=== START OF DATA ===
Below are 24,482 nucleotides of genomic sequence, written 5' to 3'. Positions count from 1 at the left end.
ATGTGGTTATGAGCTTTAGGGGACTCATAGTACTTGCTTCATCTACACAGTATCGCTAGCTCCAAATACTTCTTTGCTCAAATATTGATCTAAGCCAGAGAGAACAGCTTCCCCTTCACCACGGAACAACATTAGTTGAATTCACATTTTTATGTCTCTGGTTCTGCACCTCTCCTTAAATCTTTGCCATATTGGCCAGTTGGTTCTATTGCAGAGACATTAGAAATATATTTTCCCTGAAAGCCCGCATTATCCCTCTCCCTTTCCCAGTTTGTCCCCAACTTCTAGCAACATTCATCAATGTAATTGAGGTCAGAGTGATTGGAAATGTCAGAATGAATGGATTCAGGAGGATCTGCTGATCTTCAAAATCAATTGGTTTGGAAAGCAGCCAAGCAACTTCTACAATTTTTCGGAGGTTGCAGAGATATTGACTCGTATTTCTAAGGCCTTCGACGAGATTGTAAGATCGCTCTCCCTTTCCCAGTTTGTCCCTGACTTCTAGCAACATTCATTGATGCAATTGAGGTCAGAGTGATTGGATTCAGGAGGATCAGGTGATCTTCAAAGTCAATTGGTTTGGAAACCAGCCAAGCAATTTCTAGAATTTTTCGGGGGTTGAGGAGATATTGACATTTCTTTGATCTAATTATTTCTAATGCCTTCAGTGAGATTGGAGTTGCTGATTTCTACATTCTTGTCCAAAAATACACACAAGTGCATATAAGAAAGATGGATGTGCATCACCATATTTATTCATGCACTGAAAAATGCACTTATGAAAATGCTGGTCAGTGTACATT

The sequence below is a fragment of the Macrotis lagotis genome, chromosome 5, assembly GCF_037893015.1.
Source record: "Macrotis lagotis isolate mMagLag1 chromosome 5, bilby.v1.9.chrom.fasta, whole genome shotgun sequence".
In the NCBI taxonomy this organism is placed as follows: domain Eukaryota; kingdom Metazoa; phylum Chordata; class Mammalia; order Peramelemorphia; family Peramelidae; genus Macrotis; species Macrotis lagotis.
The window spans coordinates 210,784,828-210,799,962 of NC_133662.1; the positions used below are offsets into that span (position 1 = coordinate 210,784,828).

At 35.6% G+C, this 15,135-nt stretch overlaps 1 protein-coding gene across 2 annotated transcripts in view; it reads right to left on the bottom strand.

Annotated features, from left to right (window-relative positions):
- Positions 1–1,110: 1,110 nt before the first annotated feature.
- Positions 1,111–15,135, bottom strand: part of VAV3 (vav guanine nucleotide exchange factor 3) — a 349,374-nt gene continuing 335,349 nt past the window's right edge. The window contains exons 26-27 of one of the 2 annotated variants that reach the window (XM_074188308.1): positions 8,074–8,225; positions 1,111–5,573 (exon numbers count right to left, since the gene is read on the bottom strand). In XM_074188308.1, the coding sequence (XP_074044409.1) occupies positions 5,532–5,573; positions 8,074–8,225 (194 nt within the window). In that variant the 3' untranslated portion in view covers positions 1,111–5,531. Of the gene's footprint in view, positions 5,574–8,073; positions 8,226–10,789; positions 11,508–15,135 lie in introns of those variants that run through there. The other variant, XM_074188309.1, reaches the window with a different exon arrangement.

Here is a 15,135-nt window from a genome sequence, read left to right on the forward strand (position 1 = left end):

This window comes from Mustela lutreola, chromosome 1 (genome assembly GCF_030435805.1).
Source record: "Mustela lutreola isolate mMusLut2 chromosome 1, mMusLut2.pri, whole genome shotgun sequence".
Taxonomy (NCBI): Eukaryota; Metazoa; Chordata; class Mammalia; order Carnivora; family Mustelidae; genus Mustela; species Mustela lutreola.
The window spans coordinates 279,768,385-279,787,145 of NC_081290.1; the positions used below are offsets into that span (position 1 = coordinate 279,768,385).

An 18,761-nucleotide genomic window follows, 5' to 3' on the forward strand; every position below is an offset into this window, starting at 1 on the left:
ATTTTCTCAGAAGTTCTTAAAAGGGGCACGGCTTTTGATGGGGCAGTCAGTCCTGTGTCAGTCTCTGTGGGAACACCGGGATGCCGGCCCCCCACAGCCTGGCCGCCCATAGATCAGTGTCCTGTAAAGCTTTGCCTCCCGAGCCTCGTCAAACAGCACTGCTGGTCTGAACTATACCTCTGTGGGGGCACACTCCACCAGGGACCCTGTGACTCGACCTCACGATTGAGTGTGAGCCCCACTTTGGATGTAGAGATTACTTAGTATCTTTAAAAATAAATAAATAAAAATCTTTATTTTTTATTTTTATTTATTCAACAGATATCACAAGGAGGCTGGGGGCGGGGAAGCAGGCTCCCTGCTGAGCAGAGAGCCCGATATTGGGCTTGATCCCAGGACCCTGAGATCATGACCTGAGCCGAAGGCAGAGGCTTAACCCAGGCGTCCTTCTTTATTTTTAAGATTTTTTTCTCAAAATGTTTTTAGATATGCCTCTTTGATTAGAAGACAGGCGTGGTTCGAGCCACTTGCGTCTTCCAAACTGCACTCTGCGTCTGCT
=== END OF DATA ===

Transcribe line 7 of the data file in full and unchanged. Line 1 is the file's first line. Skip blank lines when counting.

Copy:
At 35.6% G+C, this 15,135-nt stretch overlaps 1 protein-coding gene across 2 annotated transcripts in view; it reads right to left on the bottom strand.